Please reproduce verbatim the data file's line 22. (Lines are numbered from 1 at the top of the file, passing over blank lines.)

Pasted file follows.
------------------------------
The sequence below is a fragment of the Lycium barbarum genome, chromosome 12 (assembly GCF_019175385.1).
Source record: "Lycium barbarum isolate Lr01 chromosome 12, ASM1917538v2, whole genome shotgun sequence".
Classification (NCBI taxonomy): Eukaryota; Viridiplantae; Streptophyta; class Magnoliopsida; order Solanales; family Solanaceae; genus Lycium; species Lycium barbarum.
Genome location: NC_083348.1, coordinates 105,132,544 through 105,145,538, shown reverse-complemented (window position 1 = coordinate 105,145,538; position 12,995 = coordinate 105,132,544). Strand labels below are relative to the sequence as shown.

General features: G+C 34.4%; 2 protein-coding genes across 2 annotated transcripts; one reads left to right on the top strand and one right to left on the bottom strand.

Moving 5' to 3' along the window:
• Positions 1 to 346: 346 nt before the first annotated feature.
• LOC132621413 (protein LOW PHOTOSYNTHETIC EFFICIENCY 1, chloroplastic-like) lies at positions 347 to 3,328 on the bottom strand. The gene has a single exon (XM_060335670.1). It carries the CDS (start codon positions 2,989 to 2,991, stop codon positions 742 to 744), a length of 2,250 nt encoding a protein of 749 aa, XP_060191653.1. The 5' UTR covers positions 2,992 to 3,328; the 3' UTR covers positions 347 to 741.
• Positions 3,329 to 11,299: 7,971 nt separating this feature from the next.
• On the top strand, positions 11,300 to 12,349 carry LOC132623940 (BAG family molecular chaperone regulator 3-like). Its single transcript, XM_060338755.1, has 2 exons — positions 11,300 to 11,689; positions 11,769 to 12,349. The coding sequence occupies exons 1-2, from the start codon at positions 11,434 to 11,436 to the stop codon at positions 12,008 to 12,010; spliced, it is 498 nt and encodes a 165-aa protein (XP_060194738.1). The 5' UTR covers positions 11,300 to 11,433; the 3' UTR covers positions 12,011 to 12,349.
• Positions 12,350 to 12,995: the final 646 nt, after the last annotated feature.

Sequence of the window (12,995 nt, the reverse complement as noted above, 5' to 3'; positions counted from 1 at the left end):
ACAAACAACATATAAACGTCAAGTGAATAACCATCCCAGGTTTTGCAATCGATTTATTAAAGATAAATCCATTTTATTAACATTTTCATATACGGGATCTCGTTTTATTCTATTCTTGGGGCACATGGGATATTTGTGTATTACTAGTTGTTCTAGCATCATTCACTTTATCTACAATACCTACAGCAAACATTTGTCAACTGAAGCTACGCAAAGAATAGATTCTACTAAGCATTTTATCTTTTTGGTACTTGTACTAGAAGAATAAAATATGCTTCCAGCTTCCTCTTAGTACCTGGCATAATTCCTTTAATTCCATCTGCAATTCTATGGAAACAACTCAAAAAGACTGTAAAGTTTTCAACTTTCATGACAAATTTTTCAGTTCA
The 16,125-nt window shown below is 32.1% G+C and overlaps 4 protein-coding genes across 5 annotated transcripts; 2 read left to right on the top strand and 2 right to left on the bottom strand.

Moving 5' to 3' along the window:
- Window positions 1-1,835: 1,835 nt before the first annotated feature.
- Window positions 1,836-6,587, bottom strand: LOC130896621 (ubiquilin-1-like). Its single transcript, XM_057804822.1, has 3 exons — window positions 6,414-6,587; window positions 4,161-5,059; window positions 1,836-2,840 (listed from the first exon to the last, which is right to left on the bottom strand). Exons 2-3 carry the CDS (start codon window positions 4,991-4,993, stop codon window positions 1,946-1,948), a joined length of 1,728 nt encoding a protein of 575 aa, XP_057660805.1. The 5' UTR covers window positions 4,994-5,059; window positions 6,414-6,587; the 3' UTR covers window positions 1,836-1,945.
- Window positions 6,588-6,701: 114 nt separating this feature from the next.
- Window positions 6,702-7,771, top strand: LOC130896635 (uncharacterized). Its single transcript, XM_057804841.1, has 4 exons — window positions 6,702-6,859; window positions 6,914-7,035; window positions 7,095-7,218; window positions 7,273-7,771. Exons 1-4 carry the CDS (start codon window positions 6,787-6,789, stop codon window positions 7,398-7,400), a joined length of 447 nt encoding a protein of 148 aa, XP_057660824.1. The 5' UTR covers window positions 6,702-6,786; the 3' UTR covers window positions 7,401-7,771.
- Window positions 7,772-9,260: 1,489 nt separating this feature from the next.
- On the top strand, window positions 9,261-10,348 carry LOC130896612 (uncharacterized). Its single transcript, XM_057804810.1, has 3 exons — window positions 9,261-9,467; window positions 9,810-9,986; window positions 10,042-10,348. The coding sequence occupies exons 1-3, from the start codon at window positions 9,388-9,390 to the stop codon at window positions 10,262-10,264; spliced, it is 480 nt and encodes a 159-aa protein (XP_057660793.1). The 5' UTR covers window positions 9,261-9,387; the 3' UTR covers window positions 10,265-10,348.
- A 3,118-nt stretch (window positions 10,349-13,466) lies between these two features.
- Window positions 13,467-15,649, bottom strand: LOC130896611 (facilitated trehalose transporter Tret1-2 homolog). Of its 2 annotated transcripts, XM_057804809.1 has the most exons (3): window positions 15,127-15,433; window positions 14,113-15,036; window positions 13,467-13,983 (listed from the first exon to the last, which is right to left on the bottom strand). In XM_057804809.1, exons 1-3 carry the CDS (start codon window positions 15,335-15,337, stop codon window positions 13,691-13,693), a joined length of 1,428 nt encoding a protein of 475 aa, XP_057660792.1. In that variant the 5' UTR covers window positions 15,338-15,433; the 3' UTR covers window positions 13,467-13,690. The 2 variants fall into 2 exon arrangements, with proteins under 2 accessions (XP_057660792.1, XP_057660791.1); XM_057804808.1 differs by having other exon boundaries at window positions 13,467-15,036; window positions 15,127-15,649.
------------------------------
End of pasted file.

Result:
- A 3,118-nt stretch (window positions 10,349-13,466) lies between these two features.